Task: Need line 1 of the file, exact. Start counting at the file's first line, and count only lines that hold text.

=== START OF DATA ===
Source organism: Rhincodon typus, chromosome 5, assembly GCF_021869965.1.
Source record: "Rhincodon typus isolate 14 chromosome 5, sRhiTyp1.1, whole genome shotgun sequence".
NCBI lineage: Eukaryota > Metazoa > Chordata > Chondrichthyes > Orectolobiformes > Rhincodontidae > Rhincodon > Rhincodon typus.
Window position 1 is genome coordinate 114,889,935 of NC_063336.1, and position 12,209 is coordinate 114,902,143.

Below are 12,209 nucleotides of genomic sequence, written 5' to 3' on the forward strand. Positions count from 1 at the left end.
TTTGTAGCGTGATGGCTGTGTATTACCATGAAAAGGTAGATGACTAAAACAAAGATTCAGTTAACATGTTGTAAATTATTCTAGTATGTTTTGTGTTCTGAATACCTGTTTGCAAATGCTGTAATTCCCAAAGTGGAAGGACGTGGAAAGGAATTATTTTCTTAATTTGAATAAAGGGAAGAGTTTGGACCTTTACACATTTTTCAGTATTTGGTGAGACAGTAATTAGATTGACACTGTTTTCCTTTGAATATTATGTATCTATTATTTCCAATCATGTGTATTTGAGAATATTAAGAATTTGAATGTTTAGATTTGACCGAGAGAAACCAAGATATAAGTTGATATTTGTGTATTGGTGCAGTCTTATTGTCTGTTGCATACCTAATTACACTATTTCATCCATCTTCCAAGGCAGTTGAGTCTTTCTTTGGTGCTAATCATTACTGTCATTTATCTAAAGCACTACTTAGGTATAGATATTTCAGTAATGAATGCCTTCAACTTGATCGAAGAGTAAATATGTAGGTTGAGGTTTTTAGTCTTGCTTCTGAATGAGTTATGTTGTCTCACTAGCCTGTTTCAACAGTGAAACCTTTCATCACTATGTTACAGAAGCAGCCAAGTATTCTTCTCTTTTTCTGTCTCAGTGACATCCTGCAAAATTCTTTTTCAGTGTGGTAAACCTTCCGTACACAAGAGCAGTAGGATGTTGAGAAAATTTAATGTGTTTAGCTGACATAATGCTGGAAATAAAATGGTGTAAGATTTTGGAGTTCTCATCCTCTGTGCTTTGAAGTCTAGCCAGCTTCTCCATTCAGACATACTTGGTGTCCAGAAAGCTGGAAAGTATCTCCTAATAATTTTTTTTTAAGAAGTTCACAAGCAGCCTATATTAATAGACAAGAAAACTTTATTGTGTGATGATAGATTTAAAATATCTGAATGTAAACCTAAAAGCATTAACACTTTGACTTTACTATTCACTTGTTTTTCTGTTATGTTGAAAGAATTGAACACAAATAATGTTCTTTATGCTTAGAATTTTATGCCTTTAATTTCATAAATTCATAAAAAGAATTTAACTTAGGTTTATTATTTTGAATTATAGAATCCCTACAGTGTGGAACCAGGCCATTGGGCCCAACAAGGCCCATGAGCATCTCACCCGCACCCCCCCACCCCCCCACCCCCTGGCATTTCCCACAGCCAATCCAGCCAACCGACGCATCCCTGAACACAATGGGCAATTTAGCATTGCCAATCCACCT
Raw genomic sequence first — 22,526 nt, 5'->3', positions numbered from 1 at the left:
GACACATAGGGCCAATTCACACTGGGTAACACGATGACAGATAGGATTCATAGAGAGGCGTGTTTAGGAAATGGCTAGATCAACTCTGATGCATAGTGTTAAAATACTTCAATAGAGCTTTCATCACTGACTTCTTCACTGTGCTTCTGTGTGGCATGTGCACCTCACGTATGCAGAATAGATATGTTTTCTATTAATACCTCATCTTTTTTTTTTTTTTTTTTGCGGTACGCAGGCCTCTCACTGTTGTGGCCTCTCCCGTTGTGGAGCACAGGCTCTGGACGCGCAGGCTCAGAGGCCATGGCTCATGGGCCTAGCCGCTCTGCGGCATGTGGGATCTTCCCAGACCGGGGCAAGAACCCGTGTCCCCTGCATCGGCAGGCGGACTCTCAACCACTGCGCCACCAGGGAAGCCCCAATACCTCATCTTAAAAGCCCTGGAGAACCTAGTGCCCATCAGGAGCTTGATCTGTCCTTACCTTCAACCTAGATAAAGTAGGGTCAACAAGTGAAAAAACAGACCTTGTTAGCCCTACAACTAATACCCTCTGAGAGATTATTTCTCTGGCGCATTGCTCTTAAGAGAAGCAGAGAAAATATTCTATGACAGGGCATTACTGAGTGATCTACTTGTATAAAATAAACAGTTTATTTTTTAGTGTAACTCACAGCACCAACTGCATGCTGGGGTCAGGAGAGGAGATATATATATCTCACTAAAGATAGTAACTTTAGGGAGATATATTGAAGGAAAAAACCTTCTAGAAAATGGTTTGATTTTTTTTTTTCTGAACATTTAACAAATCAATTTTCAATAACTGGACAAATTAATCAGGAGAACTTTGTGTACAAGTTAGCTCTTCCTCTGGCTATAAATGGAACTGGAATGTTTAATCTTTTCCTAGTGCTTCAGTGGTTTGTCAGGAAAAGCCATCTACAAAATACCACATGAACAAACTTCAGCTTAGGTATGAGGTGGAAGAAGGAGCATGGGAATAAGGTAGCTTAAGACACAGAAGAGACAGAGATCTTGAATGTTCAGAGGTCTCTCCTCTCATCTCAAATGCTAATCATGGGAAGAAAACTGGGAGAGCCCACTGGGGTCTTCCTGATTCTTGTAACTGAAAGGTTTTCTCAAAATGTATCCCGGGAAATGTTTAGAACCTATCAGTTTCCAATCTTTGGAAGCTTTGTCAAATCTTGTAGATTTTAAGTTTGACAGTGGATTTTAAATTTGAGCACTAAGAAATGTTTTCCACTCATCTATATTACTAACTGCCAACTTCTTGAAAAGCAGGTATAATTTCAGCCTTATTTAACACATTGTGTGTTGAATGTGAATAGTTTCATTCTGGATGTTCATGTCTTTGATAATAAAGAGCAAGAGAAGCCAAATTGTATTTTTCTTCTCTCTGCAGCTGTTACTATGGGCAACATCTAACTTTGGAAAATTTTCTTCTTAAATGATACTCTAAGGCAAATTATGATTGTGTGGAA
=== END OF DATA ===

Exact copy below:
Source organism: Rhincodon typus, chromosome 5, assembly GCF_021869965.1.